Opinion Blog


Rick Hess Straight Up

Education policy maven Rick Hess of the American Enterprise Institute think tank offers straight talk on matters of policy, politics, research, and reform. Read more from this blog.

Education Opinion

RHSU: Greatest Hits of 2012

By Rick Hess — December 28, 2012 4 min read
  • Save to favorites
  • Print

It’s the time of year when we look back at the year gone by, recall the occasional success, try to learn from our missteps, yada yada. Anyway, in that spirit, the uber-talented Allie Kimmel and I went back to the RHSU archives. With an eye towards reader traffic, Twitter interest, and our own judgment, we’ve tagged ten of RHSU’s highlights from 2012. Curious to hear your takes on these and which ones we might’ve missed.

10. A Recipe for Mediocrity: Tell Every School to Meet Every Need for Every Kid, February 23, 2012: Inside Schools just published a long story documenting the frustration of some parents that every NYC school isn’t prepared to accommodate children with every conceivable special need. I find it unfathomable that anyone thinks every school should or will be able to competently cater to every sort of student need and interest. The question isn’t whether we should serve all kids; it’s whether we think every school, or every classroom, ought to be expected to meet every need of every student.

9. A Shameless Display on Waivers, February 10, 2012: The Obama administration made its big NCLB “waiver” announcement yesterday. Now, let’s just stipulate that President Obama and the folks at the Department of Education are good people who want to help kids. But that doesn’t excuse an exercise that struck me as hypocritical, graceless, and troubling. Here are six things about this latest spin of the waiver saga that seemed particularly disconcerting.

8. The Problem with One-Size-Fits-All Approaches to Teacher Quality, March 9, 2012: On one side of today’s teacher quality debates, we’ve got “reformers” who’ve accurately identified real problems, suggested sensible principles, and then rushed to champion crude, inflexible policies that turn good ideas into caricatures. On the other side, we’ve got teachers and “public school defenders” who aren’t content to challenge simple-minded solutions, but who argue that we can’t really distinguish good educators from bad ones. I think that both camps just get it flat wrong.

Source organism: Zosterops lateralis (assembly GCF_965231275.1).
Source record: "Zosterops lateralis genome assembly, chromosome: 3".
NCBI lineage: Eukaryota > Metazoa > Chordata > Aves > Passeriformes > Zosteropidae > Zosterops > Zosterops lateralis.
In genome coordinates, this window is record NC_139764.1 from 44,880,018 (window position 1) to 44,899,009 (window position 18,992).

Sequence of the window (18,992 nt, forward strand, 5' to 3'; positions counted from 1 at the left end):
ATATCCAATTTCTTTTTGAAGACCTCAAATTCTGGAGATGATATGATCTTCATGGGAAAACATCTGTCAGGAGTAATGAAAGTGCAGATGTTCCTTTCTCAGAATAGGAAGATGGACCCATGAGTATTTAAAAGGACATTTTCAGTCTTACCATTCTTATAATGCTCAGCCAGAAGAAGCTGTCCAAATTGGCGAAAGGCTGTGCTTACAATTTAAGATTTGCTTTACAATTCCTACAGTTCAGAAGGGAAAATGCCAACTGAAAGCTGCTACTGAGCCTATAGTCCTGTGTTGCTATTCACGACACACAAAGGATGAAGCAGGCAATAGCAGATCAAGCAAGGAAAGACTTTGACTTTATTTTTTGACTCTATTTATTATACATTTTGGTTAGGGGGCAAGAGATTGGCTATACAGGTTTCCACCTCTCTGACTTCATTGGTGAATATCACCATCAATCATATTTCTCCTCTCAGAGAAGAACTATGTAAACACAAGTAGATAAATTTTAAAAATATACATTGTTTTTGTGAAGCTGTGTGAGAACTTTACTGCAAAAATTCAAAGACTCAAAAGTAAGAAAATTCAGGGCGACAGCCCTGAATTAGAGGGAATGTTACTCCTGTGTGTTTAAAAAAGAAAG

7. John Henry Is Not a Role Model, 4 Tips for Edu-Leaders, June 15, 2012: Leaders need to look at John Henry as a cautionary tale--not a role model. Leaders should indeed work hard and lead by example. But way too many K-12 leaders work ridiculous hours, slogging through breaks and weekends. That’s self-defeating. Transformative leadership entails setting a vision, managing relationships, clearing obstacles, ensuring accountability, and creating a culture.

6. Rahm Gets Rolled: Chicago’s Winners & Losers, September 19, 2012: The Chicago Teachers Union and Chicago Mayor Rahm Emanuel reached a tentative agreement yesterday, and it wasn’t a good day for Rahmbo or for would-be reformers. Today Democratic ed reformers will be cranking up their spin machines to explain why Rahm didn’t really get rolled by the CTU. (And, let’s be honest, Democrats account for about 90+ percent of both the education blob and the education reform community.) But, while they get to work spinning this thing, let’s take a look at who came out where.

5. What Would a President Romney Do on K-12?, October 24, 2012: The safe bet is that a President Romney would keep much of the same substantive agenda as Obama, but would do so with a lighter touch, less spending, and more emphasis on choice. In particular, a Romney administration is more likely to differ on the appropriate federal role in pushing those policies.